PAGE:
One Misfortune Away From Insolvency

We can summarize the changes in our economy over the past two generations with one word: precarity, as life for the bottom 90% of American households has become far more precarious over the past 40 years, despite the rising GDP and “wealth” as measured in phantom capital.

This reality is expressed in the portmanteau word precariat, combining proletariat (someone whose livelihood comes from their labor) and precarious: Outside of government employment, work has become far more precarious.

Where it was still common 40 years ago to work for a company for much or most of one’s career and have a private-sector pension, now private-sector pensions have vanished, replaced by self-managed 401(k) funds, and private-sector work is characterized by a series of not just job changes but career changes.

The source of one’s livelihood can dry up and blow away almost overnight, and to fill the hole many turn to gig work with zero benefits that saddles the worker with self-employment taxes (15.3% of all earnings, as the “self-employed” gig worker must pay both the employee and the employer shares of Social Security-Medicare payroll taxes).

This isn’t true self-employment, of course, as true self-employment means the owner-worker can hope to extract the full value of their labor; in contrast, much of the value of the gig work is skimmed off by corporate platforms (Uber et al.). The gig worker is a precariat wage-slave, not a self-employed owner of their own labor and enterprise.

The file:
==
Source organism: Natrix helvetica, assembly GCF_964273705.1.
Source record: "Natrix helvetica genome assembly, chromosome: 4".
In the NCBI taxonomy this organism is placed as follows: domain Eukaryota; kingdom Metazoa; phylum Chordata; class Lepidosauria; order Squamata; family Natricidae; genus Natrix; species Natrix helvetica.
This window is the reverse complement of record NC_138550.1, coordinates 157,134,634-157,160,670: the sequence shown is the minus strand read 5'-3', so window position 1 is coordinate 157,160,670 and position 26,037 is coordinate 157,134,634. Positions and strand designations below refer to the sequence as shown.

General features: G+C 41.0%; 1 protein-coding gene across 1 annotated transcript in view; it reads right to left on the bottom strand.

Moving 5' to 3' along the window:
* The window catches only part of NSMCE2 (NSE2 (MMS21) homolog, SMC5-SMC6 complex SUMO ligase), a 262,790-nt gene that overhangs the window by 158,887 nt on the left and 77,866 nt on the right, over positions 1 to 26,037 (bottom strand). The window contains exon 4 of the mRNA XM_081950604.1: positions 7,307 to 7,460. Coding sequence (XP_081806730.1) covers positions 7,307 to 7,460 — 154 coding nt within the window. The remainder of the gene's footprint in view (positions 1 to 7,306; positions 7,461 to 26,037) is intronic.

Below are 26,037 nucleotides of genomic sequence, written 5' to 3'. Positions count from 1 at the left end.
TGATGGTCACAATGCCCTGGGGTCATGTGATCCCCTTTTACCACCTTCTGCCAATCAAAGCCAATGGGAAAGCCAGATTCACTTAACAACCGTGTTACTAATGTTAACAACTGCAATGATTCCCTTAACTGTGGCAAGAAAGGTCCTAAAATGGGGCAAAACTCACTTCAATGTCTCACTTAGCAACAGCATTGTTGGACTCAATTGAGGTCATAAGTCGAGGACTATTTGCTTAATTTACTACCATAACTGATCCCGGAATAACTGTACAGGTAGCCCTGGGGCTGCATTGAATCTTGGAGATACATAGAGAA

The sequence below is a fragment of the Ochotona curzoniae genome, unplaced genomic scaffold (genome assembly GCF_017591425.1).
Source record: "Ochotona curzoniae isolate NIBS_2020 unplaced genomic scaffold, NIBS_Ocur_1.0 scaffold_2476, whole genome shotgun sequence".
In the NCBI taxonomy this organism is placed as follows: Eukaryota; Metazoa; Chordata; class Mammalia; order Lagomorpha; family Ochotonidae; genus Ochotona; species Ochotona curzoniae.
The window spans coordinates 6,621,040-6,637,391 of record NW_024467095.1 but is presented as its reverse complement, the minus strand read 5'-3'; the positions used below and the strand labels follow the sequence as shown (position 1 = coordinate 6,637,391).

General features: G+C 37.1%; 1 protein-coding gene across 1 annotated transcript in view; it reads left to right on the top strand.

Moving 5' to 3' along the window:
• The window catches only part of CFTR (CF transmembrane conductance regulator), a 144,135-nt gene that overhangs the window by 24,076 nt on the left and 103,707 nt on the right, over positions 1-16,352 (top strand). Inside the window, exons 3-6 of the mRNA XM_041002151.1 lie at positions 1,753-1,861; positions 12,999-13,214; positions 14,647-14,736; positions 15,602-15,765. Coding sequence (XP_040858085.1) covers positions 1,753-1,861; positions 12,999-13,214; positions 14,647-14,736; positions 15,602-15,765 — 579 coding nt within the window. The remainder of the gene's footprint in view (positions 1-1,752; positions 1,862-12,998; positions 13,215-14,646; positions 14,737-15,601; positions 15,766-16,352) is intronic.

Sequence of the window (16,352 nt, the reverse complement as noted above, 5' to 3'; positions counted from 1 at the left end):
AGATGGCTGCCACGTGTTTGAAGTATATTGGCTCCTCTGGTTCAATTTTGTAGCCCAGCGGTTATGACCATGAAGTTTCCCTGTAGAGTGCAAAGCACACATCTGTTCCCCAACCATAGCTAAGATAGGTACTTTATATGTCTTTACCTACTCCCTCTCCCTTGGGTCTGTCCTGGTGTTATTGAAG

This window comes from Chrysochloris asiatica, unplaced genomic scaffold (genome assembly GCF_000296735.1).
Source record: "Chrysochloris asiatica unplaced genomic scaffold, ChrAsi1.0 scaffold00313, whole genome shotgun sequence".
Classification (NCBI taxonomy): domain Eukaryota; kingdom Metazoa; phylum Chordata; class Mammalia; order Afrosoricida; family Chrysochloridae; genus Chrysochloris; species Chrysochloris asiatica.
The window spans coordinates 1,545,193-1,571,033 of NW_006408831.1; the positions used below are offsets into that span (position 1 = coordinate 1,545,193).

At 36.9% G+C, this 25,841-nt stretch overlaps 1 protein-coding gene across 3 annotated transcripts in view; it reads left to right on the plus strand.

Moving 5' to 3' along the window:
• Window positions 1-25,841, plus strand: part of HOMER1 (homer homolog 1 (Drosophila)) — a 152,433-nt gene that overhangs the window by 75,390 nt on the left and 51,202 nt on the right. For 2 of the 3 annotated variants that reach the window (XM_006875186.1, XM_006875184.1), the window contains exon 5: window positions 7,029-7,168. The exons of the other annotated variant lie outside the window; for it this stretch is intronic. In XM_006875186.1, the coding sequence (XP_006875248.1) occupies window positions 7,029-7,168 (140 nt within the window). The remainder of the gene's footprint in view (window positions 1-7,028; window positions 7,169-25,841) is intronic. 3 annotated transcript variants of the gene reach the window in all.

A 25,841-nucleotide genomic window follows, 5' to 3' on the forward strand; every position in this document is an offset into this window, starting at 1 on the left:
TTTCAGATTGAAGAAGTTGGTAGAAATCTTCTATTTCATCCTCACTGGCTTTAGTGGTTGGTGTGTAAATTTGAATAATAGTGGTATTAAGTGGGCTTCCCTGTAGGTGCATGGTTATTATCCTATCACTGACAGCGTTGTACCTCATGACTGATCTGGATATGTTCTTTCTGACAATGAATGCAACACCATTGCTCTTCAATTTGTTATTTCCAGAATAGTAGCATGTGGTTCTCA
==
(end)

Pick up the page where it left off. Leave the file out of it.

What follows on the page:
Is This Progress?

Forty years ago, households with health care insurance being driven into bankruptcy by medical bills was unknown. Now this is commonplace. We’re forced to ask, what exactly does “insurance” even mean if our share of the medical bills is so burdensome that we’re forced into insolvency?

This is just one of many examples of the increasing precarity of life in America. Need dental work? “Insurance” covers only the basics; the rest requires savings, an inheritance, a line of credit or a top-10% income.

Speaking of income, even a substantial earned income doesn’t go that far nowadays. Consider what a typical family spends on what we consider middle-class birthrights: eating out, going to a movie, etc.

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This budget of a household earning a top-1% income (top 2% in high-income states) of $500,000 is interesting on several fronts.

Those living in lower-cost states may view it as bloated beyond belief, while those living in New York City, Los Angeles, San Francisco et al. will view it as entirely realistic: Yes, property taxes are $20,000, “enrichment” childcare costs $42,000 and so on.

Who Can Afford It?